Jupiter and Venus have been traveling partners in the night sky recently. The bright duo have been visible low in the western sky from dusk to early in the morning.

Here’s an excerpt from MSNBC.com
“Venus-Jupiter conjunctions are fairly special events, occurring roughly every 13 months. This year’s was especially stunning, experts say, because the two planets were visible for so long in the sky and appeared so bright.
Though Jupiter is about 11 times wider than the roughly Earth-size Venus, Venus appears about eight times more luminous these days. That’s because Venus is so much closer to us than Jupiter is.
So while the two planets appear close together in the night sky, in reality they’re nowhere near each other. The orbits of Venus and Jupiter are separated by Earth, Mars and the main asteroid belt.”

So while doing a late night owl survey up in the Sax-Zim Bog tonight (March 13), I decided to try to capture the pair of planets. The moon was not yet up and so the stars were brilliant. I put the camera on the tripod with my 10-20mm Sigma, set the self timer to 2-seconds (to prevent any camera shake from tripping the shutter) and let it go for 25 seconds at ISO 6400. I left the Tamarack low in the frame to highlight the stars and planets. You can see Jupiter and Venus low on the horizon just to the right of the big Tamarack.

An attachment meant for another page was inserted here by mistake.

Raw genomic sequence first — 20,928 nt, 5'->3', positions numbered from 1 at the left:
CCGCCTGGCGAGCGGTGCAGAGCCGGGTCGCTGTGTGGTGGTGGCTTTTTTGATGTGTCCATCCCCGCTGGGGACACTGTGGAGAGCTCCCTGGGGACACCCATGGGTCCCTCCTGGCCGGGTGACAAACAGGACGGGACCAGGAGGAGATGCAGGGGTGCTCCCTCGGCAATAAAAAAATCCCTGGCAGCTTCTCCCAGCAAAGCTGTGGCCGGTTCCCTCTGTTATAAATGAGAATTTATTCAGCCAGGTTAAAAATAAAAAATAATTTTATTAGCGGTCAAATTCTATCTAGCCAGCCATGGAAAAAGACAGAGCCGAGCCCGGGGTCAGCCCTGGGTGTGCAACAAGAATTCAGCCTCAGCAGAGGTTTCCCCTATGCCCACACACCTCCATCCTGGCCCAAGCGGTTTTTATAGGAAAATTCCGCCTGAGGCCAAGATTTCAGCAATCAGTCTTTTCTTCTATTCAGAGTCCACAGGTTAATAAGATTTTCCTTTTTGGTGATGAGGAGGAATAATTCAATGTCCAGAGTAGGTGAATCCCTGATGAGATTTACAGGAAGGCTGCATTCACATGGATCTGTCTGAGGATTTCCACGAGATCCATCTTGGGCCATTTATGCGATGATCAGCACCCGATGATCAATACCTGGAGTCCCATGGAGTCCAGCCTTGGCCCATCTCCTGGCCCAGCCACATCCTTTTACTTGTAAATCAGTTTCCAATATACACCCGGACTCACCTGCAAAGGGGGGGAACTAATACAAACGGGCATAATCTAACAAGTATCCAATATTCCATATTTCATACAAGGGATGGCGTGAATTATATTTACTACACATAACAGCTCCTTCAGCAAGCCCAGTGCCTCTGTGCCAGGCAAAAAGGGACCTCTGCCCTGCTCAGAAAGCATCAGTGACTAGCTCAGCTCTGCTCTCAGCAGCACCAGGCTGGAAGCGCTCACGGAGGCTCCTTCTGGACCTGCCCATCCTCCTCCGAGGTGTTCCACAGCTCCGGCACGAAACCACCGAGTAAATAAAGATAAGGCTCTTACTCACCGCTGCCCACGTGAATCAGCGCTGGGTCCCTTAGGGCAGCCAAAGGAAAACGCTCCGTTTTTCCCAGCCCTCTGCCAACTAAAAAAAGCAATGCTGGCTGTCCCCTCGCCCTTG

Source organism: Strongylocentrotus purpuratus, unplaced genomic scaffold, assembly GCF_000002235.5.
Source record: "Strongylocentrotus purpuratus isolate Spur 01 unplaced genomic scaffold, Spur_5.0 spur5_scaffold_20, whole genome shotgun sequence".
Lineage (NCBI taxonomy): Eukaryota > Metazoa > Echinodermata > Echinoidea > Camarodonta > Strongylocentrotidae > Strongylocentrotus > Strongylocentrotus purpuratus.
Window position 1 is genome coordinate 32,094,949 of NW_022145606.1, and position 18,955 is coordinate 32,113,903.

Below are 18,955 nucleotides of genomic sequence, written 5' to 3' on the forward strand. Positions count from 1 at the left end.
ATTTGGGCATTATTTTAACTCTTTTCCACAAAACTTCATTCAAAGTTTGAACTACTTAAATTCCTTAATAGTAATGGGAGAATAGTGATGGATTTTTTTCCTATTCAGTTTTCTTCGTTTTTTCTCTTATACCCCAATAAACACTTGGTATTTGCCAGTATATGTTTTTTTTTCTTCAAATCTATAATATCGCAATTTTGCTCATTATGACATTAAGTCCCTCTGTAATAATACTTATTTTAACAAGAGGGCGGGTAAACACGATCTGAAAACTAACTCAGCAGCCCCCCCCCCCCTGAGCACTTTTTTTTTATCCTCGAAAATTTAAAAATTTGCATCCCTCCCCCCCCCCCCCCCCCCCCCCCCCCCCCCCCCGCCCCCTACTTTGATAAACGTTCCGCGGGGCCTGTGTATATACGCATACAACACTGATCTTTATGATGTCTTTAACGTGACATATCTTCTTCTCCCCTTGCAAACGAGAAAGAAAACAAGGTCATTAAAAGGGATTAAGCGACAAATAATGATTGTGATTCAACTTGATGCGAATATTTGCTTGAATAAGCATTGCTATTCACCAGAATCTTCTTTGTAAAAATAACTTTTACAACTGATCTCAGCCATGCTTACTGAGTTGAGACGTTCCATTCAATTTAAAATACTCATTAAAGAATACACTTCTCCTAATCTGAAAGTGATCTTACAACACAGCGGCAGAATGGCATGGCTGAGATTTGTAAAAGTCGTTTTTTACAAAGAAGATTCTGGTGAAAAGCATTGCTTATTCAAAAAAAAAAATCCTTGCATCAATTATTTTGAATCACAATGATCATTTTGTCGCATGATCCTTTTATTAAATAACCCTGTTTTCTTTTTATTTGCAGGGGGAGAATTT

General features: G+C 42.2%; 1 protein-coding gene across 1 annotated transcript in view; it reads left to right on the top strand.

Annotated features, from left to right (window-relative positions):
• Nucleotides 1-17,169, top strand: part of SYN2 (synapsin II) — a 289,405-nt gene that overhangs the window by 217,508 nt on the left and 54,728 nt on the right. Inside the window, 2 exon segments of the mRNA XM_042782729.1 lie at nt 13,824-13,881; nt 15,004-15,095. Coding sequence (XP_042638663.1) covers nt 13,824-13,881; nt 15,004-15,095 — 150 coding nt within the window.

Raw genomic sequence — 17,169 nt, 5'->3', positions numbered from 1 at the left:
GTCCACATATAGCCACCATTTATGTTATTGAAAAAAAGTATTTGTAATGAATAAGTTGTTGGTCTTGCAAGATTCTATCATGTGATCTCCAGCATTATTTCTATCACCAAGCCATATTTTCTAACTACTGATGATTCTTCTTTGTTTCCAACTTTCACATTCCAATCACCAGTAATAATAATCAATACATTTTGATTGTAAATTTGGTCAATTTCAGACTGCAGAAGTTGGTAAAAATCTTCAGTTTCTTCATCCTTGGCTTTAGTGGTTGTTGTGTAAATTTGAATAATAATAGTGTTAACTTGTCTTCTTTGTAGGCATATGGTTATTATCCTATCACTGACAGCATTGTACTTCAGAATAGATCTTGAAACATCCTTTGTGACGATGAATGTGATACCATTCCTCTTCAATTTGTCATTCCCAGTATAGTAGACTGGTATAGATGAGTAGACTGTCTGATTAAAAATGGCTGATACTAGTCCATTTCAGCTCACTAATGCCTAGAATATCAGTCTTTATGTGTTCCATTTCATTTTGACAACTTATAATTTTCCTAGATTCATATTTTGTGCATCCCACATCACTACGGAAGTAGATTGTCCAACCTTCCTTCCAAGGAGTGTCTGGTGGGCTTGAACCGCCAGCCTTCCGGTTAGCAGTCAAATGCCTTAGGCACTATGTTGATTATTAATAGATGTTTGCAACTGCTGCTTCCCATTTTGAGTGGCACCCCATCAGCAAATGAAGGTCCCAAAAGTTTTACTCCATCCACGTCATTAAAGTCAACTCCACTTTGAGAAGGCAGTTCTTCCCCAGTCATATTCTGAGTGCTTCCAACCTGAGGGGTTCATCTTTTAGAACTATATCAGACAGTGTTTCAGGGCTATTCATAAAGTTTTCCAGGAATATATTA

TIP FOR NIGHT SKY STAR SHOTS: I like a blue-purple night sky (versus black-orange) so I set my camera to Tungsten white balance. You can also shoot at Auto White Balance and change the color in Aperture/Lightroom if shooting Raw. It is strictly personal preference.

Canon 7D with Sigma 10-20mm lens at 11mm, f5.0 at 25 seconds, ISO 6400, Tungsten white balance, tripod, two-second self timer to minimize camera shake.

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